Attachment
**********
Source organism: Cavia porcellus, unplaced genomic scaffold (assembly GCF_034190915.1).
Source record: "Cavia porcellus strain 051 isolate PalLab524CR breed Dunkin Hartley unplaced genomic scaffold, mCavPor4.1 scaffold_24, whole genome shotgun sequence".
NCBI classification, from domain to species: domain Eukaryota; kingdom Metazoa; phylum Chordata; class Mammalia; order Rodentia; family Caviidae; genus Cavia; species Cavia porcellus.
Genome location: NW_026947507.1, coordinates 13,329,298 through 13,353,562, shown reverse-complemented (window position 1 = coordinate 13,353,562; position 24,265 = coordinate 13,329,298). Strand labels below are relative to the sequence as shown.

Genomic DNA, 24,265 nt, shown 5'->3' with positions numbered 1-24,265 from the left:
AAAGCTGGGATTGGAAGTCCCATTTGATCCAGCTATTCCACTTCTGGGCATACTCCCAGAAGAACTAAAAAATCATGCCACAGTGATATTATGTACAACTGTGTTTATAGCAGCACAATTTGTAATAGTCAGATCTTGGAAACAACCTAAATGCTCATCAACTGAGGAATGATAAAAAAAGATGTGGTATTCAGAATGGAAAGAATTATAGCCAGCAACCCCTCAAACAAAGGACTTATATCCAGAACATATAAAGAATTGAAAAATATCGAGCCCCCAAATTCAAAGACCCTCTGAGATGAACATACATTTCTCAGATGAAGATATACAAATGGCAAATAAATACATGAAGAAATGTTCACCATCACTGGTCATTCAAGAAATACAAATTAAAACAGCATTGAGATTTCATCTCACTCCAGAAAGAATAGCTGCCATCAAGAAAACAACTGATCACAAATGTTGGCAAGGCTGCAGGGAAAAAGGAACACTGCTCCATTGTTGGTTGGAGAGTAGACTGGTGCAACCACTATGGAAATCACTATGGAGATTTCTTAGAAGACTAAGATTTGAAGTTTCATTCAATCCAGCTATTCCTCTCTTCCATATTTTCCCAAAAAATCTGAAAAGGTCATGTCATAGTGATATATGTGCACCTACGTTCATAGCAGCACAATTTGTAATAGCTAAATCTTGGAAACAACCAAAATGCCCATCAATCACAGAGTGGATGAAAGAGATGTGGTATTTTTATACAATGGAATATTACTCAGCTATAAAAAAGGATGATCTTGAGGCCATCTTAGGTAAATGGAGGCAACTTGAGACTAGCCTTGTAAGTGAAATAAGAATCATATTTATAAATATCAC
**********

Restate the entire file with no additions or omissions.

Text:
Source organism: Cavia porcellus, unplaced genomic scaffold (assembly GCF_034190915.1).
Source record: "Cavia porcellus strain 051 isolate PalLab524CR breed Dunkin Hartley unplaced genomic scaffold, mCavPor4.1 scaffold_24, whole genome shotgun sequence".
NCBI classification, from domain to species: domain Eukaryota; kingdom Metazoa; phylum Chordata; class Mammalia; order Rodentia; family Caviidae; genus Cavia; species Cavia porcellus.
Genome location: NW_026947507.1, coordinates 13,329,298 through 13,353,562, shown reverse-complemented (window position 1 = coordinate 13,353,562; position 24,265 = coordinate 13,329,298). Strand labels below are relative to the sequence as shown.

Genomic DNA, 24,265 nt, shown 5'->3' with positions numbered 1-24,265 from the left:
AAAGCTGGGATTGGAAGTCCCATTTGATCCAGCTATTCCACTTCTGGGCATACTCCCAGAAGAACTAAAAAATCATGCCACAGTGATATTATGTACAACTGTGTTTATAGCAGCACAATTTGTAATAGTCAGATCTTGGAAACAACCTAAATGCTCATCAACTGAGGAATGATAAAAAAAGATGTGGTATTCAGAATGGAAAGAATTATAGCCAGCAACCCCTCAAACAAAGGACTTATATCCAGAACATATAAAGAATTGAAAAATATCGAGCCCCCAAATTCAAAGACCCTCTGAGATGAACATACATTTCTCAGATGAAGATATACAAATGGCAAATAAATACATGAAGAAATGTTCACCATCACTGGTCATTCAAGAAATACAAATTAAAACAGCATTGAGATTTCATCTCACTCCAGAAAGAATAGCTGCCATCAAGAAAACAACTGATCACAAATGTTGGCAAGGCTGCAGGGAAAAAGGAACACTGCTCCATTGTTGGTTGGAGAGTAGACTGGTGCAACCACTATGGAAATCACTATGGAGATTTCTTAGAAGACTAAGATTTGAAGTTTCATTCAATCCAGCTATTCCTCTCTTCCATATTTTCCCAAAAAATCTGAAAAGGTCATGTCATAGTGATATATGTGCACCTACGTTCATAGCAGCACAATTTGTAATAGCTAAATCTTGGAAACAACCAAAATGCCCATCAATCACAGAGTGGATGAAAGAGATGTGGTATTTTTATACAATGGAATATTACTCAGCTATAAAAAAGGATGATCTTGAGGCCATCTTAGGTAAATGGAGGCAACTTGAGACTAGCCTTGTAAGTGAAATAAGAATCATATTTATAAATATCAC